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Imagining Africa: El Anatsui brings his metal tapestries to ROM

Three Continents, 2009 by El Anatsui

Ghanaian sculptor Brahim El Anatsui's father was a master weaver who taught the tradition of strip-weaving Kente cloths to his sons. This textile technique has become a staple of El Anatsui's art: he amasses and refashions the debris from his community to create majestic, visual narratives that address his personal history and global issues like environmental sustainability. The North American premiere of his four-decade career retrospective When I Last Wrote to You About Africa is at the Royal Ontario Museum in Toronto, having been extended to Feb. 27.

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MsRepresent

Defining Progress: Street Artist Gilf! on gentrification, art, activism and the iconic 5 Pointz Mecca

October 17, 2014
| For this episode, New York-based street artist Gilf! discusses America’s wars of occupation, gentrification, art, politics, activism and smashing kitchens.
Length: 34:13 minutes (62.67 MB)
July 9, 2014 |
A new survey shows that Wal Mart's mistreatment of its employees is harming the company's reputation among consumers and causing some loyal customers to shop elsewhere.
Redeye

George Monbiot on The Pricing of Everything

July 9, 2014
| In the annual lecture at the Sheffield Political Economy Research Institute, George Monbiot challenges the idea that it's possible to put a price on nature.
Length: 47:28 minutes (43.46 MB)

Exploitation of the invisible hands that do all the work

Invisible Hands: Voices from the Global Economy

by Edited by Corinne Goria
(Voices of Witness/McSweeney's,
2014;
$16.00)

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The stories in Corinne Goria's Invisible Hands paint a horrifying portrait of the impact of rampant consumerism on communities and individuals from Bangladesh to Zambia. But while the workers experience profound disrespect, they dream of equity, fairness and workplace decency.

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Redeye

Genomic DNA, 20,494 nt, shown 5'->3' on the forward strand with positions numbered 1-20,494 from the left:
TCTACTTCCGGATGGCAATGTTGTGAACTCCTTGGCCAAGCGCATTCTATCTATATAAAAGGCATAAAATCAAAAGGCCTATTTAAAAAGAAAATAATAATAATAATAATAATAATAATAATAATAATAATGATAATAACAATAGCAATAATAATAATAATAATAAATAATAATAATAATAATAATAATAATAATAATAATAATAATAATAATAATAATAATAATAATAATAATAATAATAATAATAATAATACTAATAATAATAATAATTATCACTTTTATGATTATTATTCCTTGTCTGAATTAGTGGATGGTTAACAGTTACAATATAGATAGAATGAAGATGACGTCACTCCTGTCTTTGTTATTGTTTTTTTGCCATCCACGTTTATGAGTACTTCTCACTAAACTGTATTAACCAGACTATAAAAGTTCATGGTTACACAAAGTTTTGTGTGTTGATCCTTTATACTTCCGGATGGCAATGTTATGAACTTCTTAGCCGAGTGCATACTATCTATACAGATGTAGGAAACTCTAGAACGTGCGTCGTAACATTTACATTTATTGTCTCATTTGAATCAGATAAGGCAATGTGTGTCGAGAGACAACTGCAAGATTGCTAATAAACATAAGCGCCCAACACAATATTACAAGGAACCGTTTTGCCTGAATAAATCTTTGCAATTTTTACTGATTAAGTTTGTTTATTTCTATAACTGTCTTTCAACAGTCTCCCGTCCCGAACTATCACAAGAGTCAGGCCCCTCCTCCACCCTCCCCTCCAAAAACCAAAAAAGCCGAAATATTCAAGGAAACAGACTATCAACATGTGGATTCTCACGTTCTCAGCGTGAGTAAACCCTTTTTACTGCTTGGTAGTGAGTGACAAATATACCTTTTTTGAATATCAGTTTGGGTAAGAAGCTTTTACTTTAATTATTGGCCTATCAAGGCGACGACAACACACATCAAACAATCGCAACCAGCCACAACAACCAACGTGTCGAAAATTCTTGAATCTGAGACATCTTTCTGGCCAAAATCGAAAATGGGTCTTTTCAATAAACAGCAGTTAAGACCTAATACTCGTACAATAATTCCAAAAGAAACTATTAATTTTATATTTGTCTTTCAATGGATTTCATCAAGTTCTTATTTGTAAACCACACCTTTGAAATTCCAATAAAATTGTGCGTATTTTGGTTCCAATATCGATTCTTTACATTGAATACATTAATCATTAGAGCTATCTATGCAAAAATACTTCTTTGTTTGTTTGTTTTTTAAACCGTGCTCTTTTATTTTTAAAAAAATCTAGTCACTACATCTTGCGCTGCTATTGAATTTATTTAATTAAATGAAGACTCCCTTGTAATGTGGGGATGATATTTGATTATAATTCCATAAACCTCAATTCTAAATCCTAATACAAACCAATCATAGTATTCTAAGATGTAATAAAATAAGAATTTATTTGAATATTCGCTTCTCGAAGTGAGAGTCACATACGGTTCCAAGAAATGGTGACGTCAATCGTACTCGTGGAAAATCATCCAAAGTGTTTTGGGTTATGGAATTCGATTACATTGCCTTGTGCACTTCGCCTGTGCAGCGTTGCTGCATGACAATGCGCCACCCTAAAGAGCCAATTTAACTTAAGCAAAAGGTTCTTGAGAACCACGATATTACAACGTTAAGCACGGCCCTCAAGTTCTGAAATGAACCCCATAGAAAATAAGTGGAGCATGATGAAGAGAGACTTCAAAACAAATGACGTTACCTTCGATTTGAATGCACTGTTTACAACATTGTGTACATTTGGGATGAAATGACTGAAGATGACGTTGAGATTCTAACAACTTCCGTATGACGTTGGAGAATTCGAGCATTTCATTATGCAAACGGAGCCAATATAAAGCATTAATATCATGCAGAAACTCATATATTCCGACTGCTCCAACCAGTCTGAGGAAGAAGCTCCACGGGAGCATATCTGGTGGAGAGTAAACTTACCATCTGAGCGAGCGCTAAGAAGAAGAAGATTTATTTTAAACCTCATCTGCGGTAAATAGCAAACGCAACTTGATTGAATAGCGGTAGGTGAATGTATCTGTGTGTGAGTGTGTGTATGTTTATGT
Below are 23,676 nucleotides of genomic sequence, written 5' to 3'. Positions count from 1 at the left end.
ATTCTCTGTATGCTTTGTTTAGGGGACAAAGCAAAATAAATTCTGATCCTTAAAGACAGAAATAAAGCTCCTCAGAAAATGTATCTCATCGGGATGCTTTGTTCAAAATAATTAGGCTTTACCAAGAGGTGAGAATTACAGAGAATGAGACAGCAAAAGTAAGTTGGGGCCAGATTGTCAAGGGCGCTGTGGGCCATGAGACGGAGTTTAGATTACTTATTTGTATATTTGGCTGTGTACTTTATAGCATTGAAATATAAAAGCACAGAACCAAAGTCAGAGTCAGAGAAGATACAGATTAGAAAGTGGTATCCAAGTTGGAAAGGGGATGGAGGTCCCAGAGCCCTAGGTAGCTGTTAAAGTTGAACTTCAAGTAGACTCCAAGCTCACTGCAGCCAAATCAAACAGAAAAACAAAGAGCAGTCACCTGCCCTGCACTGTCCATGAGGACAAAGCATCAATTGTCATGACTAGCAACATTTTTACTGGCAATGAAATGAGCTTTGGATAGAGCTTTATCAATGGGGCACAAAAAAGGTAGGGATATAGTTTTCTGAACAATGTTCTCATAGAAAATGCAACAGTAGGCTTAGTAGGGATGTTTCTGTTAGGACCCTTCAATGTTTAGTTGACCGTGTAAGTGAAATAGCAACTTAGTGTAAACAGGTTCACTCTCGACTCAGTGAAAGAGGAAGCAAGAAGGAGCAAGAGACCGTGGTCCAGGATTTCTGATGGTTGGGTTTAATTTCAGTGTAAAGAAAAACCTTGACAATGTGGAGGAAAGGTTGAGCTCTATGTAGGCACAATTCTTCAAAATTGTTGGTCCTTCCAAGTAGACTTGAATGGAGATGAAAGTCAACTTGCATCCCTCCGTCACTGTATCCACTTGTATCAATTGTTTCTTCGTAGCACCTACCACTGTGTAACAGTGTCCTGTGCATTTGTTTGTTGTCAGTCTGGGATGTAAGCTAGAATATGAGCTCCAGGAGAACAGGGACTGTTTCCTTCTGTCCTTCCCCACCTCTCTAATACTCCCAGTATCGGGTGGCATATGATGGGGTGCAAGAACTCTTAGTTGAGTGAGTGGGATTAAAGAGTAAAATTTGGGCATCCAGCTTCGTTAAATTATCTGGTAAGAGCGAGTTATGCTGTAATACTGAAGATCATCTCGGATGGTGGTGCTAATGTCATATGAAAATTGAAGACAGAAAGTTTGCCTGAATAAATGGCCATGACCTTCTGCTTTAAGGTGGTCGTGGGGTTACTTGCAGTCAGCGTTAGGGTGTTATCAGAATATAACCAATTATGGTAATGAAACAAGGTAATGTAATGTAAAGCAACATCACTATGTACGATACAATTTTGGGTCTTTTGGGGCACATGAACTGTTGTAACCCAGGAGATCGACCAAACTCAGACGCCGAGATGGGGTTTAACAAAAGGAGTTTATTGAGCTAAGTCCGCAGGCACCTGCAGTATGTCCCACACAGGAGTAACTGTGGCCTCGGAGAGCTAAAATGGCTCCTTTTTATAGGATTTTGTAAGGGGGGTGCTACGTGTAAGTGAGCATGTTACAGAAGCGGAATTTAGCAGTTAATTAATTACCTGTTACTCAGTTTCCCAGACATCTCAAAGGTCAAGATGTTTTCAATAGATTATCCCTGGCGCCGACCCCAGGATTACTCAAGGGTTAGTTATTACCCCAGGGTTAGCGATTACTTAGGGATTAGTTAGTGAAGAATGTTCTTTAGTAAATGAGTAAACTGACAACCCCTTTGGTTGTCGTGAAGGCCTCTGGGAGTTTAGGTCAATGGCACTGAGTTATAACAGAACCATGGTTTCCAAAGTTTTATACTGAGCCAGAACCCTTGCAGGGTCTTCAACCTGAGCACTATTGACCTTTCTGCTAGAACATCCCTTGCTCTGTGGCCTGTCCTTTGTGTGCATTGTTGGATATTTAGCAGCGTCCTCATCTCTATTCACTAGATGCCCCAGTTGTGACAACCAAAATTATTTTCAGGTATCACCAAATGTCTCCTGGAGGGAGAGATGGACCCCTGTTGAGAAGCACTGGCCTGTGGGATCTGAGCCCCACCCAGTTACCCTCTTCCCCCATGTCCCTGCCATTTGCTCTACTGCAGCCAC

Tips for simplifying the holiday season

December 23, 2013
| Sarah Baird of the Center for a New American Dream shares some suggestions about how to resist the urge to buy a lot of stuff for our loved ones at Christmas and do something more meaningful instead.
Length: 12:23 minutes (11.35 MB)

Holiday gift guide

photo: flickr creative commons from asenat29

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'Tis the season of last-minute trips to big box stores, frantic online shopping and parking space disputes, but it doesn’t have to be. All it takes is a little bit of creativity to give gifts that don’t leave you feeling like a guilty consumer. The good news is you don’t need to break the bank to do it. Here are just a few of the many ways to keep your holiday gifting sustainable, ethical and economical.

Do It Yourself

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Why we shopped second hand

photo: flickr creative commons Melissa Eder

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Two Saturday mornings ago, I started my Christmas shopping, but I didn’t hit the likeliest of spots. Instead, I wandered down Ottawa Street, a stretch that acts as a throwback to Hamilton’s industrial past. The street, which once housed the booming garment and textile industry during WWI and WWII, is still known for its fabric shops, as well as many cozy cafés and antique stores, the latter being the reason for my visit.

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'Corporations in our Heads' explores exploitative corporate culture and consumer awareness

Photo: Tim Matheson

Everyone has at least one moment of magnitude -- at what may be a workshop, a talk, a film, a concert or a play -- when they arrive unprepared, or perhaps exhausted and late. Much to their own bewilderment, however, they leave with great insight, validation or perhaps a newly-formed outlook through which they see culture and the finite resources of its structures.

This bewilderment ending in insight is the best way to sum up the mission behind Corporations in Our Heads, the interactive play from Headlines Theatre about people's relationships to corporations.

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